Send to

Choose Destination
Int J Environ Res Public Health. 2013 Jan 28;10(2):462-77. doi: 10.3390/ijerph10020462.

Short-term effects of gaseous pollutants and particulate matter on daily hospital admissions for cardio-cerebrovascular disease in Lanzhou: evidence from a heavily polluted city in China.

Author information

College of Atmospheric Science, Center for Meteorological Environment and Human Health, Lanzhou University, the Gansu key Laboratory of Arid Climate Change and Reducing Disaster, Lanzhou 730000, China.


Panel studies show a consistent association between increase in the cardiovascular hospitalizations with air pollutants in economically developed regions, but little evidence in less developed inland areas. In this study, a time-series analysis was used to examine the specific effects of major air pollutants [particulate matter less than 10 microns in diameter (PM(10)), sulfur dioxide (SO(2)), and nitrogen dioxides (NO(2))] on daily hospital admissions for cardio-cerebrovascular diseases in Lanzhou, a heavily polluted city in China. We examined the effects of air pollutants for stratified groups by age and gender, and conducted the modifying effect of seasons on air pollutants to test the possible interaction. The significant associations were found between PM(10), SO(2) and NO(2) and cardiac disease admissions, SO(2) and NO(2) were found to be associated with the cerebrovascular disease admissions. The elderly was associated more strongly with gaseous pollutants than younger. The modifying effect of seasons on air pollutants also existed. The significant effect of gaseous pollutants (SO(2) and NO(2)) was found on daily hospital admissions even after adjustment for other pollutants except for SO(2) on cardiac diseases. In a word, this study provides the evidence for the detrimental short-term health effects of urban gaseous pollutants on cardio-cerebrovascular diseases in Lanzhou.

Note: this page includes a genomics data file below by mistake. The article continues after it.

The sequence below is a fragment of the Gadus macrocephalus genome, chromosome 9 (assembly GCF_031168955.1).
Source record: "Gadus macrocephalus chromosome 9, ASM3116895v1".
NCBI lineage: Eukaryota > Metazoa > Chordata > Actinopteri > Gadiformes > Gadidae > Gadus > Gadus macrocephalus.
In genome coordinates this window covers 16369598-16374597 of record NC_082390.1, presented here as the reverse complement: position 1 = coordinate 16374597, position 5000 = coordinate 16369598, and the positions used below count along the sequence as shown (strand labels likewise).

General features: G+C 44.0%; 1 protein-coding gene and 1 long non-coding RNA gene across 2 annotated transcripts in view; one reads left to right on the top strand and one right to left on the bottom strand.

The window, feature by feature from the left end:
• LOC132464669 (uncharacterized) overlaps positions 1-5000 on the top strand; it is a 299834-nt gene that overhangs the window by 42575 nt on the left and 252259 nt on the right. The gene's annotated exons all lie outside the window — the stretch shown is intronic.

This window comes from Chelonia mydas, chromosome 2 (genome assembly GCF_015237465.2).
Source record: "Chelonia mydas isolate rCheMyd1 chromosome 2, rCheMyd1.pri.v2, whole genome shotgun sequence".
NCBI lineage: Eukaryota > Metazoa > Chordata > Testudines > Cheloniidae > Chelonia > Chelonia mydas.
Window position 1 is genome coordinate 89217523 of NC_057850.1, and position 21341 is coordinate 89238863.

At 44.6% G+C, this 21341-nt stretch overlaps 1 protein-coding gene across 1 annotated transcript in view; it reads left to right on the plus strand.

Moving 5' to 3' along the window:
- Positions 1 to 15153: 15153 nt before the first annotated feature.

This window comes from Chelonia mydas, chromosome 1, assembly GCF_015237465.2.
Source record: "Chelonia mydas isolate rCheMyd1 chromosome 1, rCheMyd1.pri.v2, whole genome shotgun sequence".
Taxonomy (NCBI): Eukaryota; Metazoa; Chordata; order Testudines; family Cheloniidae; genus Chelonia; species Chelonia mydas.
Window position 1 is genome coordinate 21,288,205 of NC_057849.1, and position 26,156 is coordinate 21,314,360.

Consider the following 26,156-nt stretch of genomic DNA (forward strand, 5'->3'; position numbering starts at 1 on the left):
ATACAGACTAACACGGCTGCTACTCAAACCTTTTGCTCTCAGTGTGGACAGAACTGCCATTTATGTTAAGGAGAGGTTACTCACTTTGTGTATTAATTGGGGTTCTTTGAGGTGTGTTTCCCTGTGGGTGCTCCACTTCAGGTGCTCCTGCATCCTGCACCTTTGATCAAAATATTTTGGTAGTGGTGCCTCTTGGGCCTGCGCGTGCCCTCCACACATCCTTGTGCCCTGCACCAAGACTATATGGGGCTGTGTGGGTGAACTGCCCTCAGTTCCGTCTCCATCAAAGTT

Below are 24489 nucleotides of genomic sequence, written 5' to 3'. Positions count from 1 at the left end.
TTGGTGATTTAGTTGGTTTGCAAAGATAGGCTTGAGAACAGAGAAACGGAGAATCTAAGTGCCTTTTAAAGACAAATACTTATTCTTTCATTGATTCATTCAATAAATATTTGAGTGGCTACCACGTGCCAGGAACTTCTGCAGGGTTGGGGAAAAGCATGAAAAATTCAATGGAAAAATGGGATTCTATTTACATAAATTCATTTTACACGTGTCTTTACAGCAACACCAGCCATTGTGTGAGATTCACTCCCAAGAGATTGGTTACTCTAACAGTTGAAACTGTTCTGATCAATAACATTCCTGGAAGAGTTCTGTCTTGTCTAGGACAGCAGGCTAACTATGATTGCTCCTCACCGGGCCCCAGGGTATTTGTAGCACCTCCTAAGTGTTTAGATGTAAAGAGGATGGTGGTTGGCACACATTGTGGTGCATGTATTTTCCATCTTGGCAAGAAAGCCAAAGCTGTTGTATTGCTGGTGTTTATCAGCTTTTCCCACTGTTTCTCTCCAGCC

[Indexed for MEDLINE]
Free PMC Article

Supplemental Content

Full text links

Icon for Multidisciplinary Digital Publishing Institute (MDPI) Icon for PubMed Central
Loading ...
Support Center